Incorporation of Crafts

 

15th century craftsmen had serious grievances with merchants and town councils, and in 1475 the Masons of Edinburgh secured a Charter from the local authorities.  This created an Incorporation (similar to an English Trade Guild) and ‘luge’ which laid down governance for the Craft - framed rules, ensured quality of work, resolved trade differences, dispensed charity, and controlled entry to the trade.  From the medieval period to the early Nineteenth century, it became common for like craftsmen in Scottish towns to formally unite in incorporations and fraternities for their mutual support and to protect their trade.

 

Incorporations were licensed by royal burghs and could insist on exclusive rights to their trade by taxing interlopers, assaying goods, and controlling new admissions.  Although they could not insist that every appropriate tradesman joined, the benefits were sufficiently attractive that most did.  Such incorporations (and their restrictive practices) included Wobsters (weavers), Cordiners (shoemakers), Baxters (bakers), and Hammermen (metal workers).   Many other Scottish Burghs (like Forfar) followed in setting up these Trade Incorporations over the next 100 years.  But by the early Nineteenth century, the trade rights of incorporations were seen as restrictive and the benefits they provided were under challenge.  The Reform Act of 1846 finally removed their exclusivity and opened the related trades and business.

 

Leather workers

The Edinburgh Cordiners were formed in 1449 and Skinners (leather makers) in 1586.  Before this time boots, jerkins and other leather goods were provided by tanners, curriers, barkers and souters.  They adopted the single title of ‘cordiner’, which is derived from the old French ‘cordouanier’ meaning "of Cordova", then the source of the best leather.  In the 15th century James I introduced French and Flemish leather craftsmen into Scotland and the word cordiner or cordwainer took its place beside the Scots ‘suter’ for shoemaker. Other leatherworkers active in medieval Scotland included beltmakers, saddlers and glovers.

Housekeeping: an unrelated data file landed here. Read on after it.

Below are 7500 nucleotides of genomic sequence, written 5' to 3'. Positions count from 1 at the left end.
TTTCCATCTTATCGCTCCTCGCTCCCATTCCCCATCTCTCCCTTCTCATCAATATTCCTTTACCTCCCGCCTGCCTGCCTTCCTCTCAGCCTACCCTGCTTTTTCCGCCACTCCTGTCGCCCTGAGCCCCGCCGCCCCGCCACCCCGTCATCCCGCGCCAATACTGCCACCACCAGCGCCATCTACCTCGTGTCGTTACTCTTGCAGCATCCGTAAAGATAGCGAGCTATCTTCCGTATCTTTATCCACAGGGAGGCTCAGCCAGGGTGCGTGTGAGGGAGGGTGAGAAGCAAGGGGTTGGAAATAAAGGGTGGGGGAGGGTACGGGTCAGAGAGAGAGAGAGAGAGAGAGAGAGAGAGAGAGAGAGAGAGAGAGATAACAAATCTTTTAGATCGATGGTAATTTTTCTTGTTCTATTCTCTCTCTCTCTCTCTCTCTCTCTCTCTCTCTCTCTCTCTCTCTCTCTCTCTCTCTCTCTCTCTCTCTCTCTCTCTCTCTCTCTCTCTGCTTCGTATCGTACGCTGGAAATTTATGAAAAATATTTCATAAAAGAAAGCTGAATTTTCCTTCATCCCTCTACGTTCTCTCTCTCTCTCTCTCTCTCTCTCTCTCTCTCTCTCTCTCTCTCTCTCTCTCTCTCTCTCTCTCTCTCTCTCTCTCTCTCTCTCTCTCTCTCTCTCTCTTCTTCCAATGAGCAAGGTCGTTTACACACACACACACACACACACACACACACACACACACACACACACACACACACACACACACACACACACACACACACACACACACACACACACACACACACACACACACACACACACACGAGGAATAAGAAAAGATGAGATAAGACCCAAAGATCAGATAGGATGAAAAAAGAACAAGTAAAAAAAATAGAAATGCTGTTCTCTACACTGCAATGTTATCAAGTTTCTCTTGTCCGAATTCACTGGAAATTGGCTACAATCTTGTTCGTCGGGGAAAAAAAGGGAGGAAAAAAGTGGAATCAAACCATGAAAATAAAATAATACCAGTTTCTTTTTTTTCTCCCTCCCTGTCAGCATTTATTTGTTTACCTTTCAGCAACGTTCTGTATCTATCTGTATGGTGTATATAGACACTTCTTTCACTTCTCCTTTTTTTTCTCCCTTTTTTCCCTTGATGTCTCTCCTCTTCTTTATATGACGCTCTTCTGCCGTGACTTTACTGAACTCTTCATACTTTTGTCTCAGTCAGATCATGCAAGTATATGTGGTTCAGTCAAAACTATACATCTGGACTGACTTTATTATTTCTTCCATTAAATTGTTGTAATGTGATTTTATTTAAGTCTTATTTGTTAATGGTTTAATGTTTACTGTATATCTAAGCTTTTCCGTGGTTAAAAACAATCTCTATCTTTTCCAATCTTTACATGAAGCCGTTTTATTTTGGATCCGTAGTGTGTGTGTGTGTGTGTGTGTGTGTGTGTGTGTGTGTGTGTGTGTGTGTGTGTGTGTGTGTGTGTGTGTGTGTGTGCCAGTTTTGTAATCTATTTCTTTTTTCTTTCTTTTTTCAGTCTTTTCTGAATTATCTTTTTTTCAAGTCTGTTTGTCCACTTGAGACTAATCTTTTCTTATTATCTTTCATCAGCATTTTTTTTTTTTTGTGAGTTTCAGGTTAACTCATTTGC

Leather craftsmen over the ages produced in addition to the military: horse saddlery & harness; knife sheaths, boots, shoes & brogues, parchment, books, boxes, coats, pants, dresses, hangars, frogs, pouches, gloves, satchels, quivers, hats, gloves, shields, all sorts of bodily protection, as well as some artistic use.

 

The Industrial Revolution (1800’s onwards) brought huge changes particularly in factory centralization in the big cities and heralded an end to these local crafts.  Leather production hit its peak during this time with faster production, faster tanning processes and higher-quality (thinner, softer) finished leathers.

Tanning (leather manufacture)

This was always associated with stink and industrial pollution and so, in medieval times, usually took place on the edges of burghs.There were large pits used for soaking hides in urine and dung. Washing these hides polluted the lochs and the common rivulets of a burgh, which Town Councils sought to restrict. There was also a lot of smell and general detritus.